Melissa Manchester and A Tribute To The Fellas
The one and only Melissa Manchester has been in tour in support of The Fellas, the legendary singer/songwriter’s 21st studio magnum opus. A continuation of sorts to 1989’s Tribute which highlighted influential female vocals, The Fellas focuses on the gentlemen who have made history as well as glorious memories within the music and show business industry. Unveiling a very special performance at The Rose in Pasadena, Ms. Manchester presented all eight selections from The Fellas as well as other timeless classics from her own brilliant and epic career.
After the dazzling performance and a wonderful fan and friend meet and greet, Highwire Daze Online caught up with Melissa Manchester backstage to discuss The Fellas, working with intriguing singers such as Al Jarreau and Barry Manilow, a recent song called Open Spaces and Gas Stations, a Broadway musical in the works, and a whole lot more! Read on…
How did the concept for The Fellas come about and what made you decide to release this record of classic standards?
The Fellas is the completion of an idea that started in 1989 when I recorded my album called Tribute. Which was my tribute to several of the women singers that meant a lot to me. I always wanted to final it up with an album called The Fellas for the men but I couldn’t find anybody that was interested and 28 years later as Artist In Residence at Citrus College, Dean Bob Slack had asked me, “Can you think of a project that could use our student Blue Note Orchestra?” I said funny you should ask. I told him about The Fellas and he said “Done!” In a couple of months, it was done. The Blue Note Orchestra is made up of students, alumni, and professors and we had different magnificent arrangers Peter Hume, Terry Wollman, Doug Walter, and David Catalan do a bunch of different songs and then it was done.
Do you teach at Citrus College?
I am Artist In Residence, so what they allow me to do is record and use their Citrus singers on my recordings and because the studio is state of the art, is also a teaching facility. Their students are watching the recordings. So when I bring in guests artist like I did on my twentieth album You Gotta Love The Life of Stevie Wonder and Dionne Warwick, and for this one Barry Manilow – it allows them to see what the actual musical dialog looks like. So many of the kids are just working on tracks in their garage, they’re not really interacting with other people. So to see the art of collaboration is just mind-blowing for them and it is wondering. It is totally educational.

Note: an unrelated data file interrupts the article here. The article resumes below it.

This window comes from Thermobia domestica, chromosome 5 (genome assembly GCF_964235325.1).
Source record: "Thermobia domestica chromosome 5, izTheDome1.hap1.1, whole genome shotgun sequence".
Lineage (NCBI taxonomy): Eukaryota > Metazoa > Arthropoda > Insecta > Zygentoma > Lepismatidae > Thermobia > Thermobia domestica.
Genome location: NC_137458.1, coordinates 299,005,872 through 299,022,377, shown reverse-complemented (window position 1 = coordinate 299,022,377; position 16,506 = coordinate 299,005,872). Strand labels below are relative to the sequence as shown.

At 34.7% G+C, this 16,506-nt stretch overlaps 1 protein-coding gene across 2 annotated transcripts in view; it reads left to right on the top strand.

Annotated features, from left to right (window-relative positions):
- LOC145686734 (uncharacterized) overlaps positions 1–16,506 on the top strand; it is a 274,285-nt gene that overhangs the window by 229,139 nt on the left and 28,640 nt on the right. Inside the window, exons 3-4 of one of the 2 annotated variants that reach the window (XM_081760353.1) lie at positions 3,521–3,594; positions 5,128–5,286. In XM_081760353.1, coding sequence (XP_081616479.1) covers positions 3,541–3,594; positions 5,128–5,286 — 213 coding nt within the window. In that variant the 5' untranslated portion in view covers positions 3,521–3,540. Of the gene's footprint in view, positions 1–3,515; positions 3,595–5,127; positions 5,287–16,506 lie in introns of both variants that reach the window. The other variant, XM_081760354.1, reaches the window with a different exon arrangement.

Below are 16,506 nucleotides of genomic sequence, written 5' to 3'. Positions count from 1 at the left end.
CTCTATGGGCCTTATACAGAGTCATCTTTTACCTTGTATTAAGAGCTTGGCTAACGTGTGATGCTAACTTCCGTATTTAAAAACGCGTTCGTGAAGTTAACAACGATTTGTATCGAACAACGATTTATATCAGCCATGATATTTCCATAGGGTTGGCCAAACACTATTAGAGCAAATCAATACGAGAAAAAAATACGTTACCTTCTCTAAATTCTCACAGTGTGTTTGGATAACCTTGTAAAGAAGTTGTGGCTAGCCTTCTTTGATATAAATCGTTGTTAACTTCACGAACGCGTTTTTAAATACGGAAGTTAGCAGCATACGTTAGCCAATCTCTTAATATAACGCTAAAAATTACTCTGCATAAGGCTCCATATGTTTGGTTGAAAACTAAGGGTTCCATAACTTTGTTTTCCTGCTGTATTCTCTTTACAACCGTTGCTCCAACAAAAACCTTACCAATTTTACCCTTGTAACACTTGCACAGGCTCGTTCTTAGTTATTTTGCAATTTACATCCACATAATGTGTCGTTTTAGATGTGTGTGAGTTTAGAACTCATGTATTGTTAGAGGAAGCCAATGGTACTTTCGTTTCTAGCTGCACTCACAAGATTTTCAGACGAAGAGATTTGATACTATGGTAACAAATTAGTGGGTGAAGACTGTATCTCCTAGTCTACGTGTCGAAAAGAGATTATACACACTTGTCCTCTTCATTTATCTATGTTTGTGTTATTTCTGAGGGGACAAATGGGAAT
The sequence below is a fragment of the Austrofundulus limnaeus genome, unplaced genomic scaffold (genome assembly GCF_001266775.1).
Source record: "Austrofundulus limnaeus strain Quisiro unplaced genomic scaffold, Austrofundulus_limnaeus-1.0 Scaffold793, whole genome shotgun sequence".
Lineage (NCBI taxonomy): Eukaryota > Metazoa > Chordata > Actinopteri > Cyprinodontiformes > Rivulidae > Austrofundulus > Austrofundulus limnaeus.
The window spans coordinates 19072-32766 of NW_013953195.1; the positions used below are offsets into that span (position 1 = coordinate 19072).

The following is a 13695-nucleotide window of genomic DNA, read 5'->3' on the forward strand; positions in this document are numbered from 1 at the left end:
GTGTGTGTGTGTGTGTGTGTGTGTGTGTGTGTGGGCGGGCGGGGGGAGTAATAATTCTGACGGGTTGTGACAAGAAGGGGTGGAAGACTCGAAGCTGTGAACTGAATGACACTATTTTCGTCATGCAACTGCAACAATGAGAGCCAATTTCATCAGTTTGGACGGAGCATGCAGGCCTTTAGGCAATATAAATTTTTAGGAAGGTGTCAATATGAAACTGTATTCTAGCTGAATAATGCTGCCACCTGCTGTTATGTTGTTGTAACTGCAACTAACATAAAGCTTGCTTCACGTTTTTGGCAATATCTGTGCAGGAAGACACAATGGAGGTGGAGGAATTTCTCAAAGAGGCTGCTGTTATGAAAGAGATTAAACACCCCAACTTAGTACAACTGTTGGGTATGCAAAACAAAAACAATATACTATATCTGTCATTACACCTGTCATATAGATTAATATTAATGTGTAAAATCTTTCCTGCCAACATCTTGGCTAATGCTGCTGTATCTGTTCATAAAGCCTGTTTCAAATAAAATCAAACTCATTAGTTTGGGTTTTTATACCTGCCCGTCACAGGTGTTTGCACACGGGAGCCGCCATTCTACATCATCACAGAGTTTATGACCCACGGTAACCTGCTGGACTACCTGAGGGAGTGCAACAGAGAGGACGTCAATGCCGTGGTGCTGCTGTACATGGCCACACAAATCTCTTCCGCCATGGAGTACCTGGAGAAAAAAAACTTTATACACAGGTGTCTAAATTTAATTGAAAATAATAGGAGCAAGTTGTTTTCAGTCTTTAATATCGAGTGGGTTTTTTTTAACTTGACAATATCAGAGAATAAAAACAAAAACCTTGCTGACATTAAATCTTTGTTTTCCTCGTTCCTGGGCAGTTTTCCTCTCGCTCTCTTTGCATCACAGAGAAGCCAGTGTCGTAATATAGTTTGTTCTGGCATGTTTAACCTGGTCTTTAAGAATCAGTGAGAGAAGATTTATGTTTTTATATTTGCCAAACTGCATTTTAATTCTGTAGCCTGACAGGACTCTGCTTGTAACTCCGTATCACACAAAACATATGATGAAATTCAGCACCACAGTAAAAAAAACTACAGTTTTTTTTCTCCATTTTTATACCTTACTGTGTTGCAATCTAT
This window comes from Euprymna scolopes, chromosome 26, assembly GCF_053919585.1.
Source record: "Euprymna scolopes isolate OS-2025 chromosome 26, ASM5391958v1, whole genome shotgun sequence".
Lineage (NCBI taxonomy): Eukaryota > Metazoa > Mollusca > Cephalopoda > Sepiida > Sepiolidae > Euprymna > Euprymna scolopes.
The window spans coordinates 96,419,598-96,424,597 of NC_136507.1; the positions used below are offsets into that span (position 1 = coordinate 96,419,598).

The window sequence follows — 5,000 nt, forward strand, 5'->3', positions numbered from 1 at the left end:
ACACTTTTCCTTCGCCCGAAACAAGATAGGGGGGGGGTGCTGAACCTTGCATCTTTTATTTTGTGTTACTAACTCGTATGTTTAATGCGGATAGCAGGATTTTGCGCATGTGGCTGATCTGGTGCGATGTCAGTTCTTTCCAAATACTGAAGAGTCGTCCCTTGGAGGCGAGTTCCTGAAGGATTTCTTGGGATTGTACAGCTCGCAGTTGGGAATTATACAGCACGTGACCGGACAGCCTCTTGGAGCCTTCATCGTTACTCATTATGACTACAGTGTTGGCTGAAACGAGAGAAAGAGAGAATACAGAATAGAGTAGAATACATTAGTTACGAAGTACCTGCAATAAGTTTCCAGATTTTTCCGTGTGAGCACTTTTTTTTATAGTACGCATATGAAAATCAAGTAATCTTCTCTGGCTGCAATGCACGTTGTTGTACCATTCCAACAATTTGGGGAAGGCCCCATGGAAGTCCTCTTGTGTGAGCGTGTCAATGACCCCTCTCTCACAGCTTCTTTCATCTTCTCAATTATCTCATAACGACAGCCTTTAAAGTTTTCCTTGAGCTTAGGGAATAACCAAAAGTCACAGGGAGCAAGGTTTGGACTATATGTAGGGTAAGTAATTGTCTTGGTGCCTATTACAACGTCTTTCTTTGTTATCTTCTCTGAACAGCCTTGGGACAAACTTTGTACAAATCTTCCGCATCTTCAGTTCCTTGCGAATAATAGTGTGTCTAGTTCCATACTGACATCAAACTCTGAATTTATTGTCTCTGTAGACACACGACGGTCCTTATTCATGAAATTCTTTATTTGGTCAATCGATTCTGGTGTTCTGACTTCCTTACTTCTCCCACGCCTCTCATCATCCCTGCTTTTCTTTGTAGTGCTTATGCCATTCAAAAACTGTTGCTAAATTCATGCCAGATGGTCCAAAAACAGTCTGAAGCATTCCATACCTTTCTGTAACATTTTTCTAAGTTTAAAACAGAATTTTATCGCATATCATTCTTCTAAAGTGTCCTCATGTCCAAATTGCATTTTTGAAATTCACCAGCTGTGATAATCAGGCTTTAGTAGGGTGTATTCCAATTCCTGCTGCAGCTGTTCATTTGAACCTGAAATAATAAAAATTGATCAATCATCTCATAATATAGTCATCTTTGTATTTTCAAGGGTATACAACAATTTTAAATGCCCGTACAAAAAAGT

Are you ever surprised by some of the music that some of these kids are listening to these days?
I am, but then I am mostly surprised by how taken they are with the music that I like to make. I really do appreciate that because you know, on The Fellas, this is all big band music. It’s all classic songs that we will endure forever. We recorded eight tracks in one day. It was bam, bam, bam one right after another. We stopped for lunch then we went right back. We recorded four and four and it was really thrilling. The kids, their heads were exploding. It was beautiful. Am I surprised? You know I listen to my local college station. Most of it is fine, you know it’s almost the same kind of chords that have been always been used for songs. Sometimes they’re more interesting mixes and sometimes the message is interesting, but it’s mostly just fine. I don’t lean into rap, I just don’t. I am a big melody and lyric kind of person but there is room for everybody.
Barry Manilow is a long-time friend and he’s on The Fellas. Where was the first time you met Barry and what did you think of him?
We were hired to sing a jingle together and we instantly were attracted by each other’s enormous talent. Then he had hired me to sing a song of his and you know, we were all young singer-songwriters. We were all sort of traveling in a pack in Manhattan in those days and everybody, it was a very talented bunch of performers. We would sing with Patti Austin who was a jingle singer – Valerie Simpson and Nicky Ashford were jingle singers. We all made a good living but that is how we made it. Away from the jingle studio, we would write and everyone was always interested in who was getting publishing deal or who’s got a gig or whatever. It was really touching, we were all really rooting for each other.